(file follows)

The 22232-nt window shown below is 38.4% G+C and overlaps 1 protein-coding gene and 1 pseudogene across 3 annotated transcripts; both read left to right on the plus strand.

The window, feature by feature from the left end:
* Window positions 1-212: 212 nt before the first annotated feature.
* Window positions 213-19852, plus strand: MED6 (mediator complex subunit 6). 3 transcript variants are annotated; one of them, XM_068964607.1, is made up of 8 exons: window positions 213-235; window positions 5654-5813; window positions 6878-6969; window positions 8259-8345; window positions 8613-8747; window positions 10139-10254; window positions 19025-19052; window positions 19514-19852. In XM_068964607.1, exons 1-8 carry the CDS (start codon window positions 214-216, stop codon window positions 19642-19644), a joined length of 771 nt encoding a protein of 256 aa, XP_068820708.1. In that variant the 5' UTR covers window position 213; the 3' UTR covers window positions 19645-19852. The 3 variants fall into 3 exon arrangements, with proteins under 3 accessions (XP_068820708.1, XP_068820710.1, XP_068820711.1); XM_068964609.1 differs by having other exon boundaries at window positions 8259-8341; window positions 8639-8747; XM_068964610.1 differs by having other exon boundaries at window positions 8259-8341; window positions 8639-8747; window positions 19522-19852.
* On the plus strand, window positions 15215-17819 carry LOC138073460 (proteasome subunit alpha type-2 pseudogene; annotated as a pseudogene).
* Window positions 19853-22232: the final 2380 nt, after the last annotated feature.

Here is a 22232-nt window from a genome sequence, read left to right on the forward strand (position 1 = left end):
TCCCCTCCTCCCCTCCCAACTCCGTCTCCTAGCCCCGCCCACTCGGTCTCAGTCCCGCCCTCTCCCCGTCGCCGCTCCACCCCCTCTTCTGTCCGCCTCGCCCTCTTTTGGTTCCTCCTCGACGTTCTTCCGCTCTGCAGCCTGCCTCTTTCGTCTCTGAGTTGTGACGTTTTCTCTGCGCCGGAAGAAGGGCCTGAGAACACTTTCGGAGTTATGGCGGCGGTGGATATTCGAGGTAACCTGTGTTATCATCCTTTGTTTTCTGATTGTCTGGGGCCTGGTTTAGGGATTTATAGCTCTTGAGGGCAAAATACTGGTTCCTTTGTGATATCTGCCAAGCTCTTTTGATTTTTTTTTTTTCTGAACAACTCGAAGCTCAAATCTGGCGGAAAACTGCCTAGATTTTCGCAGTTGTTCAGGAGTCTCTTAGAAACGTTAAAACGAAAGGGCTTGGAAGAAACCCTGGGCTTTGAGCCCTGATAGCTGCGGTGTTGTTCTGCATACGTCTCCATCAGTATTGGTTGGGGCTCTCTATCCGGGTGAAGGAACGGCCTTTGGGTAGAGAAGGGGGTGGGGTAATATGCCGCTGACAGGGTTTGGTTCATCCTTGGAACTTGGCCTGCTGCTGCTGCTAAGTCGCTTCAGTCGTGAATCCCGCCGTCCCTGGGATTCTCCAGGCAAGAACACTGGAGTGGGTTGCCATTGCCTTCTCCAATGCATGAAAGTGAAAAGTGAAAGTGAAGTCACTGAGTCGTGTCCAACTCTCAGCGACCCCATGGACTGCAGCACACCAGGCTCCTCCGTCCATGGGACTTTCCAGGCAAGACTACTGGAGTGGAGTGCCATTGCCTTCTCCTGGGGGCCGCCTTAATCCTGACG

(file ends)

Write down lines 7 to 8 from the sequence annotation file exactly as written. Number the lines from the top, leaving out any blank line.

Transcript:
Here is a 22232-nt window from a genome sequence, read left to right on the forward strand (position 1 = left end):
TCCCCTCCTCCCCTCCCAACTCCGTCTCCTAGCCCCGCCCACTCGGTCTCAGTCCCGCCCTCTCCCCGTCGCCGCTCCACCCCCTCTTCTGTCCGCCTCGCCCTCTTTTGGTTCCTCCTCGACGTTCTTCCGCTCTGCAGCCTGCCTCTTTCGTCTCTGAGTTGTGACGTTTTCTCTGCGCCGGAAGAAGGGCCTGAGAACACTTTCGGAGTTATGGCGGCGGTGGATATTCGAGGTAACCTGTGTTATCATCCTTTGTTTTCTGATTGTCTGGGGCCTGGTTTAGGGATTTATAGCTCTTGAGGGCAAAATACTGGTTCCTTTGTGATATCTGCCAAGCTCTTTTGATTTTTTTTTTTTCTGAACAACTCGAAGCTCAAATCTGGCGGAAAACTGCCTAGATTTTCGCAGTTGTTCAGGAGTCTCTTAGAAACGTTAAAACGAAAGGGCTTGGAAGAAACCCTGGGCTTTGAGCCCTGATAGCTGCGGTGTTGTTCTGCATACGTCTCCATCAGTATTGGTTGGGGCTCTCTATCCGGGTGAAGGAACGGCCTTTGGGTAGAGAAGGGGGTGGGGTAATATGCCGCTGACAGGGTTTGGTTCATCCTTGGAACTTGGCCTGCTGCTGCTGCTAAGTCGCTTCAGTCGTGAATCCCGCCGTCCCTGGGATTCTCCAGGCAAGAACACTGGAGTGGGTTGCCATTGCCTTCTCCAATGCATGAAAGTGAAAAGTGAAAGTGAAGTCACTGAGTCGTGTCCAACTCTCAGCGACCCCATGGACTGCAGCACACCAGGCTCCTCCGTCCATGGGACTTTCCAGGCAAGACTACTGGAGTGGAGTGCCATTGCCTTCTCCTGGGGGCCGCCTTAATCCTGACG